It is rather difficult to pick apart a movie where Arnold Schwarzengger blows up Satan with a grenade launcher. That is monumentally stupid, but End of Days manages to become even dumber.
Kudos to Gabriel Byrne who plays someone titled The Man, an investment banker possessed by Satan. Surely this a great role for someone’s resume, and a great piece for an interview (“I played Satan back in ’99”). He is after Christine York (Robin Tunney), born with the sole purpose to become impregnated with Satan’s baby in 1999.
Much of End of Days is a chase where The Man needs to find Christine before the clocks strikes midnight on New Year’s, 2000. Cue up random, dated fears about Y2K in an attempt to beef up the intensity, and you have the backdrop for this hilariously campy mess.
Satan, all-powerful in this film, is able to bring people back to life and splatter people’s heads with a single punch, but can’t seem to track a single woman. One would think with a plan in place for 20-years since Christine was born, Satan would have some idea of where she lived. Better yet, since he can take a hit from a subway train, maybe he should have just barged into her home himself instead of sending other lackeys to do his job. Arnold is not dealing with the brightest lord of the underworld here.
Getting past all of that, End of Days completely loses what limited credibility it had left during the finale, where the audience learns that Satan can transfer bodies. The movie had stated previously that The Man was some sort of chosen one, born for this purpose much like Christine. However, at the end of film, he possesses Arnold who then proceeds with trying to impregnating her. Why didn’t Satan just leave the body earlier and take over someone close to her?
(Note: Spoilers below)
Then there is a baffling finish, which defies all common sense. Arnold resists Satan’s mind control, fights him off, and with four seconds until 2000 (Eastern time apparently by Satan’s clock), forces himself onto a conveniently placed dagger. Why not just wait it out if you’ve beaten the mind control?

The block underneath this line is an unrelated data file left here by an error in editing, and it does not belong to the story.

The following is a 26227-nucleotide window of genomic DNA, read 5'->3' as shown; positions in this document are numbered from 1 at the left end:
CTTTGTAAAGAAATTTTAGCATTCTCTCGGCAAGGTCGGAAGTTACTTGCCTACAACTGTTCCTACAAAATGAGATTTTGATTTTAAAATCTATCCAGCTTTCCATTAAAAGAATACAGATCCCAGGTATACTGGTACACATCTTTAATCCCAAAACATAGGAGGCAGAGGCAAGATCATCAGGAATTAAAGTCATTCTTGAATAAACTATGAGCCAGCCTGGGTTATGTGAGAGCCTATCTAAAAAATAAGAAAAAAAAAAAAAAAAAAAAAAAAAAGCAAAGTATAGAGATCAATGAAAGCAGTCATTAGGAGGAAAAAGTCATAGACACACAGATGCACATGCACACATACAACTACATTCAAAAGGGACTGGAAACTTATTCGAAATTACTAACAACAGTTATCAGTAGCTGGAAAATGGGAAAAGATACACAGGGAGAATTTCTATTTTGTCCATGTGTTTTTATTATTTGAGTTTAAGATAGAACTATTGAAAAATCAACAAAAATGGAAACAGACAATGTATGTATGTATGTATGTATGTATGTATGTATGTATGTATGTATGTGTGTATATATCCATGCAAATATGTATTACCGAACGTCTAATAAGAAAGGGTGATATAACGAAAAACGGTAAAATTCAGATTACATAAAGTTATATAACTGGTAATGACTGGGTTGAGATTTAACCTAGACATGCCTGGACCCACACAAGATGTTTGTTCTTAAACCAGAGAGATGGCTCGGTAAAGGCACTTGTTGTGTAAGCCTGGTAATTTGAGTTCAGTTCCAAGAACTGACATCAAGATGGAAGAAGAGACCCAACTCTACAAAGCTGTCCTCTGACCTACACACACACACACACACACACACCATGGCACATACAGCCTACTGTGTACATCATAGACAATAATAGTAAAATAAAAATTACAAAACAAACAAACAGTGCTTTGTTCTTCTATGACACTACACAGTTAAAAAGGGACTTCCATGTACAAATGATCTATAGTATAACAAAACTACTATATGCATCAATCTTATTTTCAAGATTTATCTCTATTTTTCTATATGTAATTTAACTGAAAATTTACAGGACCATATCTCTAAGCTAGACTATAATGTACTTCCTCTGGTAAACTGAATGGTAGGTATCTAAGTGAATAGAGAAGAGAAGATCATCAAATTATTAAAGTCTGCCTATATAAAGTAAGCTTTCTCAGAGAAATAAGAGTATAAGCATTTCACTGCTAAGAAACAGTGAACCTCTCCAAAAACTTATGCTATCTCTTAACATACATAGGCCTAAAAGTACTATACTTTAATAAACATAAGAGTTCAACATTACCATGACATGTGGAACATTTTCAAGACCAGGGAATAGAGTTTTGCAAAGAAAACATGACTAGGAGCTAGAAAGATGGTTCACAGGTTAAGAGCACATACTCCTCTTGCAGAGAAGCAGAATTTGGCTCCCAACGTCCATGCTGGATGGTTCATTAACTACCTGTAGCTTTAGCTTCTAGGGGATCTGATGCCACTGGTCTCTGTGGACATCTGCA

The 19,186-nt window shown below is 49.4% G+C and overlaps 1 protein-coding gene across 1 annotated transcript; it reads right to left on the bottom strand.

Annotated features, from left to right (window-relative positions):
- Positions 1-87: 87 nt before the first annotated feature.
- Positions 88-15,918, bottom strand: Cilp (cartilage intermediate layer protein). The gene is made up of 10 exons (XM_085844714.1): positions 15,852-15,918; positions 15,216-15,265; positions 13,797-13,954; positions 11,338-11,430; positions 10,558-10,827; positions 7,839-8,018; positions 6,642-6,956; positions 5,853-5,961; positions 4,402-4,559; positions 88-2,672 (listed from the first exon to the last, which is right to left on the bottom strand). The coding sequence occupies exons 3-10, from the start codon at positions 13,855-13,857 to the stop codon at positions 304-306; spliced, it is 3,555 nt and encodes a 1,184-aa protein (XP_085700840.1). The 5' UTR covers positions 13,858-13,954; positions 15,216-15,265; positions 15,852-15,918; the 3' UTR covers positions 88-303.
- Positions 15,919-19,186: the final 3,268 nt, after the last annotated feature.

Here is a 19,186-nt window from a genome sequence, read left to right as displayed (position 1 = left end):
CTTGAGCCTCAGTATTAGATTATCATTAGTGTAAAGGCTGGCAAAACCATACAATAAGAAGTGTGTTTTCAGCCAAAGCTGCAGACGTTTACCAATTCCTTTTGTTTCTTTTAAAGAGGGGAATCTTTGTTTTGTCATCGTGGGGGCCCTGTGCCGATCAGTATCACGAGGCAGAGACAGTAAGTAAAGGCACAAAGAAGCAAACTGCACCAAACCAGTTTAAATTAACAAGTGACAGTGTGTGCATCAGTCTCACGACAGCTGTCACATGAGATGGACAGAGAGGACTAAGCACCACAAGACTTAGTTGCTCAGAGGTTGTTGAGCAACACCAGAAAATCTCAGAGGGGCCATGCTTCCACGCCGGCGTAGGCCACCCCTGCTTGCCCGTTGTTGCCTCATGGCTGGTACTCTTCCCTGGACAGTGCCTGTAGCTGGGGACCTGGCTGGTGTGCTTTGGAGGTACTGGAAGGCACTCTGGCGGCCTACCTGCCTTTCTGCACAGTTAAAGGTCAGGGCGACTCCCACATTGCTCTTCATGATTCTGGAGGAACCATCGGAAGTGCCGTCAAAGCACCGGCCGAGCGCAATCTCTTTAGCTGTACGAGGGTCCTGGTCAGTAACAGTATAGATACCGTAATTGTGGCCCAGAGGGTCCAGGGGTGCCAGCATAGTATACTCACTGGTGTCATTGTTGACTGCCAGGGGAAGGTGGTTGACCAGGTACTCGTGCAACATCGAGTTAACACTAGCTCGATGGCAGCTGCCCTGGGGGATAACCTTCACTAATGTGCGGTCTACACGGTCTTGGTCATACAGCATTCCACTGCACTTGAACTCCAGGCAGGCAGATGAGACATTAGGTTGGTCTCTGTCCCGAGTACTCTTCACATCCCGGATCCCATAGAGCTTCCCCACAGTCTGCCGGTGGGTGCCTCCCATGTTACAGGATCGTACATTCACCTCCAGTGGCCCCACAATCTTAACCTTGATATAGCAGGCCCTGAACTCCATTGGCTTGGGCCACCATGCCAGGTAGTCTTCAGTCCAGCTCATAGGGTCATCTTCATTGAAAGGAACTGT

End of Days wants you to forget all of this with its mess of explosions, an impressive shot of the winged Satan before it takes over Schwarzenegger, and lots of religious babble. You can’t, because if you’re paying a lick of attention to the audacity of this script, you should be insulted that anyone would try to pull this over on an audience.
Peter Hyams shot End of Days in limited light, and Universal’s AVC encode retains this look with acceptable blacks. Expected detail is limited. However, textures here are sloppy and lacking definition. Few scenes showcase clean high fidelity details. Shadow delineation is fine.
Grain is typically unnatural and fuzzy. Softness dominates, and edge enhancement can be severe. Watch Christine at 34:30 as she sits on the couch for a blatant example. Colors are typically subdued, and flesh tones are intentionally warm. Scenes of New York during the Times Square New Years celebration do showcase some vibrant hues, including lush primaries from some balloons being handed out.
There is a low bitrate at work as well (even down into the single digits), which probably doesn’t help. End of Days came out on DVD back in 2000, so it wouldn’t be a surprise to find out this was the same master. Occasional spurts of heavy damage would certainly indicate this wasn’t restored in anyway for this release.
Universal’s DTS-HD mix for this one is loud, forceful, and fun. Satan’s appearances are usually greeted with a small earthquake, and the subwoofer provides that deep, rumbling bass to go along with it. Arnold’s hilariously overdone punches push the LFE significantly.
Being New York, plenty of police sirens are noted in the surrounds during street level shots. Ambiance is likewise carried into the subway, where the clicks of the tracks and roar of the tunnels are nicely captured in the rears. The finale is loaded, with a crumbling church filling the sound field with extensive, clean sounding debris falling. It is fantastically immersive. Explosions (and there are plenty of them) likewise toss debris around, and this lively mix captures it without fail.
The only extra is a Peter Hyams commentary, meaning multiple featurettes and music videos are missing from the original DVD.